At first glance, the dish identified as B3 on the menu at An Hy Quan looks like a plate of Chinese barbecued spare ribs, the kind of flaming-red slabs that are a fixture of pu pu platters everywhere. Their texture bears resembles that of slow-cooked pork.
But these morsels don’t come from a pig, or any other animal, for that matter. They’re made from tofu skin, a product of boiling soy milk and skimming off the film that floats to the surface of the water. The skins are layered and prepared through the Chinese barbecue method known as char siu, an approach that leaves them with a salty, sweet flavor and a vivid red color.
This inventive spin on soybeans is just one example of the creativity at An Hy Quan, a vegetarian – mostly vegan – restaurant on Juan Tabo that uses ingredients such as tofu, seaweed and seitan, or cooked wheat gluten, to mimic the flavors and textures of beef, pork, chicken and fish.
An Hy Quan owner Bill Liechty attributes the various sleights of hand on the menu to his mother, who created the recipes through years of trial and error. After explaining some of his mother’s cooking methods during a recent lunchtime visit, he finally shrugged and said, “She’s a wizard.”
An Hy Quan, which means “place of peace and happiness” in Vietnamese, occupies a stucco building in front of a strip mall. Although the entrance under a red-tiled awning is a little more than a sidewalk’s width away from Juan Tabo, inside is quiet and serene. The menu has the typical Vietnamese standards, including pho, spring rolls and rice noodle bowls. But the fun here comes from sampling vegetarian versions of things such as pork meatballs and catfish.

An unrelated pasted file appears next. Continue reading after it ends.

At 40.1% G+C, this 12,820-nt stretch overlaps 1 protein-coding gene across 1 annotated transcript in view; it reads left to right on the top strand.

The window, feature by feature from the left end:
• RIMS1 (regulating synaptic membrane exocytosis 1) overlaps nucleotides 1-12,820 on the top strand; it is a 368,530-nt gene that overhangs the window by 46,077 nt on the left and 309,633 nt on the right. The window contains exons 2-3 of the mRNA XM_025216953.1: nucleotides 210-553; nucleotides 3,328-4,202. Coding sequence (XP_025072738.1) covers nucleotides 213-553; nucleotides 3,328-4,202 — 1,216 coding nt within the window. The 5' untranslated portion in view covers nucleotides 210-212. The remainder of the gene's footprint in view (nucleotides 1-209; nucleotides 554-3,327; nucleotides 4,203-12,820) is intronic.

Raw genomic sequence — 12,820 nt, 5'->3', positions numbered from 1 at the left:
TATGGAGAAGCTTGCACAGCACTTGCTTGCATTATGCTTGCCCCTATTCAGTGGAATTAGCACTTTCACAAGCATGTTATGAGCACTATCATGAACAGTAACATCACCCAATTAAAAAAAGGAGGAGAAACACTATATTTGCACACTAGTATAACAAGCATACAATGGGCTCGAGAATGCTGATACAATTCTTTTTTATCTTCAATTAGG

Perhaps more than any other dish on the men, the aforementioned B3 – rice with shredded vegetables, tofu loaf and barbecue ($11) – showcases the possibilities of plant-based entrées. Along with the mock spare ribs, there are dense, chewy mock pork noodles. Pieces of black fungus mushroom bring meatiness to a beautifully prepared, eggy and light tofu loaf that has the flavors of a Thanksgiving stuffing.
Mock chicken, along with mushrooms and peas, fills an appetizer of two steamed buns ($6). The fillings add some heft to the fluffy, moist buns, and the accompanying sweet chile sauce brings a much-needed charge of flavor.
Vegetarian broths can taste like the runoff from a washing machine, but the version in An Hy Quan’s mock crab and asparagus soup ($6) is almost indistinguishable from a good chicken broth. Slices of white asparagus provide crunch, and the threads of mock crab meat, made from tofu, are remarkably similar in texture to the fish-based imitation crab that you get in a lot of Asian restaurants. I wasn’t able to pick up any seafood flavor, though.
An Hy Quan’s inventiveness shows even when it’s not trying to do mock-ups of meat, as in a rice noodle bowl with shredded vegetables and coconut milk ($11). Tapioca starch lends volume to the coconut milk, making an almost airy, cloudlike space between the bean sprouts below and the carpet of crushed peanuts on top.
At lunch there were four other people in the place: a couple of old-timers and two boys playing Nintendo. Service was prompt and attentive, and the food came out quickly. I had wanted to try an avocado shake ($4), but the restaurant was out of avocados. The tart, sweet lime soda ($3.50) was a good consolation prize.
An Hy Quan shows how, in the right hands, a plant-based menu can bring a multitude of textures and flavors and offer an enticing alternative to meat-based dishes.